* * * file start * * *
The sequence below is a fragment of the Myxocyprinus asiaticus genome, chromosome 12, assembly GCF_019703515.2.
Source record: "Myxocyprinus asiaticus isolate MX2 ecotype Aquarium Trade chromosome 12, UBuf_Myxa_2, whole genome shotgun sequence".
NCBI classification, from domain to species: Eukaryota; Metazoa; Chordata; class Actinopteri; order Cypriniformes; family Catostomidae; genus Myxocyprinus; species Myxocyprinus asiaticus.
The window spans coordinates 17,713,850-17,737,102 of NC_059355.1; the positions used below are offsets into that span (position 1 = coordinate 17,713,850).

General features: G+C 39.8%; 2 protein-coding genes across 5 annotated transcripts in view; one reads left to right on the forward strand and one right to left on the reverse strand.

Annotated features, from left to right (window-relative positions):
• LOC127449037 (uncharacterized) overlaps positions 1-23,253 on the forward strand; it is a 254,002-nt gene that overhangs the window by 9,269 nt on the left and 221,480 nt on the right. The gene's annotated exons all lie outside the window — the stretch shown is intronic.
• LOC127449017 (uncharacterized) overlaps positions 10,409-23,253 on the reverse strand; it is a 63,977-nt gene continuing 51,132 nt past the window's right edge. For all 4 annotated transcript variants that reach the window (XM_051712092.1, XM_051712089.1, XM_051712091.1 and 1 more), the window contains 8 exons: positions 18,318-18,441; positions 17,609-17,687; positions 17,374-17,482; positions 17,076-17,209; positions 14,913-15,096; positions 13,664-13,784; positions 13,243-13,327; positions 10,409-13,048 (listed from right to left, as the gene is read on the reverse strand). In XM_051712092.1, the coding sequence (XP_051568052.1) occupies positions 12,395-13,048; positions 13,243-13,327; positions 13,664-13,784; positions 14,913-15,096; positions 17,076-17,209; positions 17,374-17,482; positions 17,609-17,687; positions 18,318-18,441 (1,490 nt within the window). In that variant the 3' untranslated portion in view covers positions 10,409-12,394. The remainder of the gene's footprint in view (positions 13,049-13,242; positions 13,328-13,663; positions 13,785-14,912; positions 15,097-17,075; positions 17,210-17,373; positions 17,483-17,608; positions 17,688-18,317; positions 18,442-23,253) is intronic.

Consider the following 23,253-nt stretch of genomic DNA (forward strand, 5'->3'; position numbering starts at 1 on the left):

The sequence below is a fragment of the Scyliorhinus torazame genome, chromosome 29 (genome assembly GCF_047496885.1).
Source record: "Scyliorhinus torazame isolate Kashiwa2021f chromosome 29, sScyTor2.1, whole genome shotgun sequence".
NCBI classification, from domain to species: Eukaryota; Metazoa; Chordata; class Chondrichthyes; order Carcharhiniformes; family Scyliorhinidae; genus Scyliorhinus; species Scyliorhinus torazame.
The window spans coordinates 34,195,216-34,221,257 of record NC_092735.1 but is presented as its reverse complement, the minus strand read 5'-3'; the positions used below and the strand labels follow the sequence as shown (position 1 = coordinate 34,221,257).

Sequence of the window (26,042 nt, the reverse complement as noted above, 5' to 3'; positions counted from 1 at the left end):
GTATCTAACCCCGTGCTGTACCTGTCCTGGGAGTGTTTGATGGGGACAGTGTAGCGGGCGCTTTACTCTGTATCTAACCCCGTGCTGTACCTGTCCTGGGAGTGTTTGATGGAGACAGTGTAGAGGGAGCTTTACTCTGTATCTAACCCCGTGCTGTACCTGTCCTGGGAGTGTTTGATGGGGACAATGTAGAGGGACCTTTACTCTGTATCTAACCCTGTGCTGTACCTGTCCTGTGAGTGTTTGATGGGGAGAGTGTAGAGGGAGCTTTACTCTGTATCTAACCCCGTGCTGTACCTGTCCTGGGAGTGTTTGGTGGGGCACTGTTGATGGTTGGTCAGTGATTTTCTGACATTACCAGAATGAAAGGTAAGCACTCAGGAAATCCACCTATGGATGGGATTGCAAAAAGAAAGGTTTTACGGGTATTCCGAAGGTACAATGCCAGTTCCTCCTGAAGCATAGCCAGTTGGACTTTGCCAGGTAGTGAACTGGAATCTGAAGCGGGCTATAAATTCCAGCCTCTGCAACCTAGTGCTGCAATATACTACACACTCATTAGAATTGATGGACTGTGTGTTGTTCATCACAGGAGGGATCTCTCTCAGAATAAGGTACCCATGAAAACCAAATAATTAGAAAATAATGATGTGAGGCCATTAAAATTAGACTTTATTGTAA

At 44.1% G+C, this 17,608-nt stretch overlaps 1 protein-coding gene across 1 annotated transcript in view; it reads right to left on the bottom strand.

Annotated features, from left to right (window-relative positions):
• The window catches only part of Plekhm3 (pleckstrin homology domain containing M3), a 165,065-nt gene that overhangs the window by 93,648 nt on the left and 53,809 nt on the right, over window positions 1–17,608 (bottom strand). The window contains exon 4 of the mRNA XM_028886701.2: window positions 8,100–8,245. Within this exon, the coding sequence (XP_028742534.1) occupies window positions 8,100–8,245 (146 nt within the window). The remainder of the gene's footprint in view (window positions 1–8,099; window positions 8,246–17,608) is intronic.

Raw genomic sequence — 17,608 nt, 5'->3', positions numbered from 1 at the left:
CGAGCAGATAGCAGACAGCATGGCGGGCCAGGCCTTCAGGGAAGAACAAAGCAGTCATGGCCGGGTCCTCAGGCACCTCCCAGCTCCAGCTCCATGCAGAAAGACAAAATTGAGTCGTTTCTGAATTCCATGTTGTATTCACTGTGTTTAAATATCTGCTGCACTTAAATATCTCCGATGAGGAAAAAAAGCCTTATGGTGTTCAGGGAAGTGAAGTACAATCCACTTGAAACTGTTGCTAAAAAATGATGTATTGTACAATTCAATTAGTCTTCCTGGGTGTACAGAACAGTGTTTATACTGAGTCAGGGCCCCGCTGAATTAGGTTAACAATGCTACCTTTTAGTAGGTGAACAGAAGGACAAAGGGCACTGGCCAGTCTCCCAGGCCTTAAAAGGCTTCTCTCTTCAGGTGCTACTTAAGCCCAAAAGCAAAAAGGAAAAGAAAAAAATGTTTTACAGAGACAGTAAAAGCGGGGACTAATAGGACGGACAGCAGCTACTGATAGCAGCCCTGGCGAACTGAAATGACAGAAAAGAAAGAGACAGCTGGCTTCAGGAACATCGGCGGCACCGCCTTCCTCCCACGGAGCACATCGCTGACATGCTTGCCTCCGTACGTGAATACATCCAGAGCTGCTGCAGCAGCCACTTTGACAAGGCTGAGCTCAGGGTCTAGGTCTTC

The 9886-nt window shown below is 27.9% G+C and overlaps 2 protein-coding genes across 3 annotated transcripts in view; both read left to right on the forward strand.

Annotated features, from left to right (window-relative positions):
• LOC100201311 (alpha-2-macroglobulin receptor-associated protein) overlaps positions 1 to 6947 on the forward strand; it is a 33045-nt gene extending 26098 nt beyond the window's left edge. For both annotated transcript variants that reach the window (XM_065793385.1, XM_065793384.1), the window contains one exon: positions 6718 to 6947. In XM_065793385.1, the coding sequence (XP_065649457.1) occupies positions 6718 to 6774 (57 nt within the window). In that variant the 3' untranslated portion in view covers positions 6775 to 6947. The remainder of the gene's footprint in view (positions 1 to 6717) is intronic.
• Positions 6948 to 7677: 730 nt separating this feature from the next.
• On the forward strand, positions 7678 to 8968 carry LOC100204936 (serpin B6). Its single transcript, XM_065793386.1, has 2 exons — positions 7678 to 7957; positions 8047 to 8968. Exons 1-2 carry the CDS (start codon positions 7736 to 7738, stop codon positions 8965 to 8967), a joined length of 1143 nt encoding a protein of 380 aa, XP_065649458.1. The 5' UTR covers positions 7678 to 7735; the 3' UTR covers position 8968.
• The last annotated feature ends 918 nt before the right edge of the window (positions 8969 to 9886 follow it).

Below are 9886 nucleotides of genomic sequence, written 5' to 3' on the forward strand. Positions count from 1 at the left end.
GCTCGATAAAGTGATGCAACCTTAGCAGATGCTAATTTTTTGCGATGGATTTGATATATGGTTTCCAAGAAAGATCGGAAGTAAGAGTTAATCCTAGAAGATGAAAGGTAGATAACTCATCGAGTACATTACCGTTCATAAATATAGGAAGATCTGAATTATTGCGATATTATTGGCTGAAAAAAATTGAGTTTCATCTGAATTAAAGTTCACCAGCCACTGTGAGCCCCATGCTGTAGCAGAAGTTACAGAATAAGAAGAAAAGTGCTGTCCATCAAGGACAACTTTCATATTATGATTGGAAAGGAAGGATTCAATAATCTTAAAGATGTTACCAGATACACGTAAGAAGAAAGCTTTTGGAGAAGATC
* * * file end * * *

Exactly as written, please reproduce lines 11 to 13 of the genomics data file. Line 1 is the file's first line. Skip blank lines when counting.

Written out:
Source record: "Scyliorhinus torazame isolate Kashiwa2021f chromosome 29, sScyTor2.1, whole genome shotgun sequence".
NCBI classification, from domain to species: Eukaryota; Metazoa; Chordata; class Chondrichthyes; order Carcharhiniformes; family Scyliorhinidae; genus Scyliorhinus; species Scyliorhinus torazame.
The window spans coordinates 34,195,216-34,221,257 of record NC_092735.1 but is presented as its reverse complement, the minus strand read 5'-3'; the positions used below and the strand labels follow the sequence as shown (position 1 = coordinate 34,221,257).